The Shore is a place of beauty and nightmare, of magic and perversity, of both horror and insight. In this collection of interconnected short stories, author Sara Taylor takes readers on a journey of genealogy that explores themes of family, the cyclical nature of violence, the importance of self-preservation and perseverance, as well as the complexity of what it means to love and be loved by others and by oneself.
Female characters are at the center of most of the stories, and the strength and vulnerability of the female condition is explored in depth. One of the most valuable aspects of the novel though is Taylor’s ability to shift her perspective from male to female, from past to present, from first to third person and back again. We hear from the raped and the rapist, from the abused and the abuser, from mother and child and from friends, lovers and cousins all to culminate in the telling of not only the individual stories, but the larger, over-arching themes that span the entirety of the novel.
In narrating The Shore in such a way, Taylor creates an air of empathy that would otherwise be vacant space. Because of the multiple perspectives offered, though, the reader is better able to gain access into the minds and spirits of characters whose connections to one another only ensure the reader’s own attachment to that character. Though this by no means absolves any of the characters of their often malevolent personas, and in some cases the reader is made to hate the already detestable characters even more so.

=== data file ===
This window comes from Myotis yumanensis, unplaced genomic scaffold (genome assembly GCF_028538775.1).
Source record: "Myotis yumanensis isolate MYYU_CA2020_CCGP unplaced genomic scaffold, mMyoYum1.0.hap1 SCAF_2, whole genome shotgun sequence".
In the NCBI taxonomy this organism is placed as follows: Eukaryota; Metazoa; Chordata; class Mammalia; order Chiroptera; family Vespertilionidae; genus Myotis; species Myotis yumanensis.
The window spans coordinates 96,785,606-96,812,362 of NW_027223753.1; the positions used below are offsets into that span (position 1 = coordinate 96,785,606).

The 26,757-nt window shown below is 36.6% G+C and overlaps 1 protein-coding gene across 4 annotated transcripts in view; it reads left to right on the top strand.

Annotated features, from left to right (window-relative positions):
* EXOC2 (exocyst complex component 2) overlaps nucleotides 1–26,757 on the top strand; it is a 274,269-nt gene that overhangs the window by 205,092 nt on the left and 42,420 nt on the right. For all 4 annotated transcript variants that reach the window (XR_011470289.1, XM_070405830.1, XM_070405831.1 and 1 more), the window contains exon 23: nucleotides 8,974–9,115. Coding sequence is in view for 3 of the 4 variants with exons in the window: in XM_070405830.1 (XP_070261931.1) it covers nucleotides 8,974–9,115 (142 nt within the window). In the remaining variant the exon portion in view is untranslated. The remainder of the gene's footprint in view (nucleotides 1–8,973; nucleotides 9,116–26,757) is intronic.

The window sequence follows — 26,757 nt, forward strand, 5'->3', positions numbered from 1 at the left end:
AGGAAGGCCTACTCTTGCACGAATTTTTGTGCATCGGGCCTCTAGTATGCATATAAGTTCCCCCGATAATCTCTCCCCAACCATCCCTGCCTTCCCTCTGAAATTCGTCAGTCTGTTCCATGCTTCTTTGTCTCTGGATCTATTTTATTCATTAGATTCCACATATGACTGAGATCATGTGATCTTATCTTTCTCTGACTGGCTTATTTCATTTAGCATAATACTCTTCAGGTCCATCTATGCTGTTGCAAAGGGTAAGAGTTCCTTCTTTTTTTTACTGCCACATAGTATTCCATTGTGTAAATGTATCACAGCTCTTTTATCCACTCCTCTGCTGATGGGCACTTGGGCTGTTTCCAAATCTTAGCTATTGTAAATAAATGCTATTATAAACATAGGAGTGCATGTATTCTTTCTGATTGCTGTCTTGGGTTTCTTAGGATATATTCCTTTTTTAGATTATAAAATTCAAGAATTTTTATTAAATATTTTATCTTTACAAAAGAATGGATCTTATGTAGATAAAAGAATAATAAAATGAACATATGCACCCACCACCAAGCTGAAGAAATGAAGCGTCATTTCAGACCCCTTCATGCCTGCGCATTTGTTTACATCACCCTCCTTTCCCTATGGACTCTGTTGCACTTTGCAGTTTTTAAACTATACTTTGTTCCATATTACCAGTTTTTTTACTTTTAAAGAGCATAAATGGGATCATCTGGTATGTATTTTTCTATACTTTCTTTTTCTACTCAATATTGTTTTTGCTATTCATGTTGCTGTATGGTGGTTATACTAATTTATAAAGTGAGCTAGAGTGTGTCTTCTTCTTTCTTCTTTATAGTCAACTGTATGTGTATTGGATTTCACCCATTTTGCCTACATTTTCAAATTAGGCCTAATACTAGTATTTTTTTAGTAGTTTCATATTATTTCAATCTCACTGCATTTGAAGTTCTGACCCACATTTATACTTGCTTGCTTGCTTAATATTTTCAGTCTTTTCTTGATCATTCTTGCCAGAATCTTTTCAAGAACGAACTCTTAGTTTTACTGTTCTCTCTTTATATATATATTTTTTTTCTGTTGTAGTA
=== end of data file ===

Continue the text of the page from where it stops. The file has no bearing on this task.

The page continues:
The Shore is unarguably a work of literary fiction; however, Taylor is still able to weave elements of magical realism, dystopian narrative and thriller inspired mystery into a number of her stories. Though Taylor is often successful in seamlessly shaping these deeper stories despite their more plot-driven impetus, the reader can at times get distracted from the value and significance of the story as she is drawn into the what rather than the who of the narrative.
Nonetheless, The Shore is an emotionally charged read that forces you to contemplate larger questions of violence, love and hatred while encouraging the growth, development and perseverance of the individual despite hardship, failure and horror.
Published by Hogarth, Sara Taylor’s The Shore was realeased May 26, 2015.
Pick up a copy at your local bookstore today.
FTC Disclaimer: This book was given to me in return for a fair and honest review of the text.